My good mate Chris asked me a fair question the other day about my comment on vulnerability vs. authenticity. He went on to eloquently articulate his story. My answer to his question went like this.
When it comes to vulnerability and authenticity there is a murky bit in the middle of the two but for purposes of clarity….
Authenticity is largely a question of delivery and presentation. I am authentic because of how I am and how I express myself. Authentic people can also be not particularly nice at times (Donald Trump).
Vulnerability is about what I choose to disclose, say and do.
Most leaders fail on vulnerability because they won’t speak the truth or express themselves out of fear of shame, embarrassment or consequence.
Until organisations embrace and encourage vulnerability how can real conversations happen? Why would a leader speak openly on platforms like Yammer or Chat? They’d rather continue to hide behind closeted meetings, 1:1 emails and all kinds of corporate pretense…. And they can do all of that being authentic, but being very selective about what they talk about and to who. Rarely do you ever see who our leaders actually are…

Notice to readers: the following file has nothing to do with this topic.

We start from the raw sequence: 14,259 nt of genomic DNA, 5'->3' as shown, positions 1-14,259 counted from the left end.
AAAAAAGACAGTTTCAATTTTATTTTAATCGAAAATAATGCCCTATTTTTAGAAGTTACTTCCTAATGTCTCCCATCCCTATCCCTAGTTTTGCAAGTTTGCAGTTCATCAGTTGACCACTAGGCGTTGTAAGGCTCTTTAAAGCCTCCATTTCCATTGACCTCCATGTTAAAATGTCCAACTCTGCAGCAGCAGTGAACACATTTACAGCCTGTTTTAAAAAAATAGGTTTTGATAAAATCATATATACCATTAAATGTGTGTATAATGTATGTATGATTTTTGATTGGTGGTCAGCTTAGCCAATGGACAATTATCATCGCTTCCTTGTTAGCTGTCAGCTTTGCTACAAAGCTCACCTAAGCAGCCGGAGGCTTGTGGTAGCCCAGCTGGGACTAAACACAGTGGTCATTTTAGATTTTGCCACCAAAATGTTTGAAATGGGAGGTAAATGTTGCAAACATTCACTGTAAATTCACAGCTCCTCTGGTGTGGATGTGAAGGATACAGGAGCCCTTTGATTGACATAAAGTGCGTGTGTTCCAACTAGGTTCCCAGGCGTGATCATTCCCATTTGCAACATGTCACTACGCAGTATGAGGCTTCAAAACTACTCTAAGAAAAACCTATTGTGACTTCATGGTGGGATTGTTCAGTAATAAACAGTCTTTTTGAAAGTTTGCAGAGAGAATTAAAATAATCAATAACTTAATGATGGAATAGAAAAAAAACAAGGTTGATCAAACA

Then I read this. The honesty and vulnerability on an issue that affects us all is profound. What Brad says requires an enormous acceptance of vulnerability – and then expression of it. How he does it is authentic.
Q: How much does the issue of mental health differ in startups from the world at large?
A: In general, I don’t know. But leaders and entrepreneurs are programmed to “never show weakness”, so I expect there’s much more pressure to keep it hidden and suppressed, which if you’ve ever been depressed, can make things much worse.
Read the whole story. It’s time for a new dialog – specifically on the issue of depression – one that embraces vulnerability and authenticity.